“No, you can actually tell if they don’t mean it.”


“Listen to when they say it. If they say, nice to meetchu, that’s when you’re in trouble. When they compress it like that, the Amber’s telling you she’s a bitch.”

“Ah, that’s good information.”

The redheaded woman wasn’t an Amber. Her face — rock hard, unyielding — gave no fake-friendly invitation. I eventually realized that she wasn’t smiling at me; it was just the shape of her dolphin mouth. The only friendly part about her was that ass following her around the office like a happy, loyal dog.

No check came, of course. The CEO stopped dropping by my desk. I still came into the office, though. Where else would I go? Also, the contract stipulated that I deliver a specification document which I — gamely, stupidly — continued to slave over. But now it was time to escalate, to go to seed, to become not quite a gentleman, like Leamas from The Spy Who Came in From the Cold. I’ve always wanted to be not quite a gentleman.

So I started sending emails. Soon, one of the founding partners came to my desk and said that the law firm setting up the new company would write the check. And I said, okay, thanks, THANKS, and we shook hands like gentlemen. And once again the Great Pussy somehow had entered me.

During the next few days, whenever the redheaded woman walked by my desk on the way to the coffee machine, or to a meeting, or to the printer, I stopped working on my document to casually swivel around, pretending I was searching the premises for a colleague. Where was he?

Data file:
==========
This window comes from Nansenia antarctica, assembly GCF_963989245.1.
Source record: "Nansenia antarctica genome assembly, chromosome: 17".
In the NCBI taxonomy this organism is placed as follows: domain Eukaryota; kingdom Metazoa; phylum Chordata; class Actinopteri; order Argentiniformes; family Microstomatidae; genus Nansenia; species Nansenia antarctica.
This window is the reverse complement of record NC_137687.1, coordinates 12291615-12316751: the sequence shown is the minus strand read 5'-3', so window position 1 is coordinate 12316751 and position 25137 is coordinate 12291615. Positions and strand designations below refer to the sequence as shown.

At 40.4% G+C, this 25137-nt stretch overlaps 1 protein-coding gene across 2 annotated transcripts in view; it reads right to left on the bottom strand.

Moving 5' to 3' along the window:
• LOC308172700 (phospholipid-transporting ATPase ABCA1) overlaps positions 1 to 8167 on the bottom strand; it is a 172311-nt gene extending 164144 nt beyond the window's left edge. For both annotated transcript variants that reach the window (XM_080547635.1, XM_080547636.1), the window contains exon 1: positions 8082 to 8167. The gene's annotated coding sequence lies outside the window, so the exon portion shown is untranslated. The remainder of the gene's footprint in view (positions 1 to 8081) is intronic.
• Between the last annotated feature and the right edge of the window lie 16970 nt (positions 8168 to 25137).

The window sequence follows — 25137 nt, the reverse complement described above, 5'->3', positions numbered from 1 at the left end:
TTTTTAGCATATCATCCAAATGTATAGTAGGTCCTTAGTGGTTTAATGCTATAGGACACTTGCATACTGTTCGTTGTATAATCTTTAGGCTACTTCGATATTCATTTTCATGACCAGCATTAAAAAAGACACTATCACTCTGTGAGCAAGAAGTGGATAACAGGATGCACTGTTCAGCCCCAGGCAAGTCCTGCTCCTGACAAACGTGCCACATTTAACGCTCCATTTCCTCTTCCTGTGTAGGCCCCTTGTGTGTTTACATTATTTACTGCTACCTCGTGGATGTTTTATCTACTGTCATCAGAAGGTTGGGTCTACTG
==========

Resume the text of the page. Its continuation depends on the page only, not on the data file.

Karen said I needed validation from women because high school traumatized me. I had suffered from a strong libido, but no one to share it with. I said it was hard to suppress, this need to be desired, but I tried. It was one of the reasons I wanted to move to a small town. There’s nobody to look at. In New York, I look at everyone. It doesn’t even need to be a woman; the city is surfeit with human spectacle.

No check came, of course. I wrote another round of emails, and this time I made it clear that I’d hold the document hostage. The CEO bcc’d me on some terse emails with the lawyer, who seemed perturbed and annoyed by my persistence. Isn’t it always the case that if you must demand to get paid, somehow you’re the villain, the asshole? I now understood the frustration of mobsters screaming, “Give me my fucking money!” when they beat the shit out of deadbeats. I became self-conscious. I was afraid of being seen as too much of a Jew.

Soon, even the redheaded girl didn’t interest me. Her presence couldn’t overcome the tense and bitter mood the situation had put me in. The Goldman twat couldn’t cheer me up with his entertaining ego. The food at my favorite lunch spot tasted bland.

Finally, a check came. By then I had pussied out and delivered the first draft of the specifications. Unfolded in my hands, the truth laid bare in ink: they had paid me most, but not all of what they owed.

I saw Karen that night. I told her about the redheaded woman. I complained about the check. She threw her head back and laughed.

“Oh, David, that’s why I like you! You are so seeeeemple.”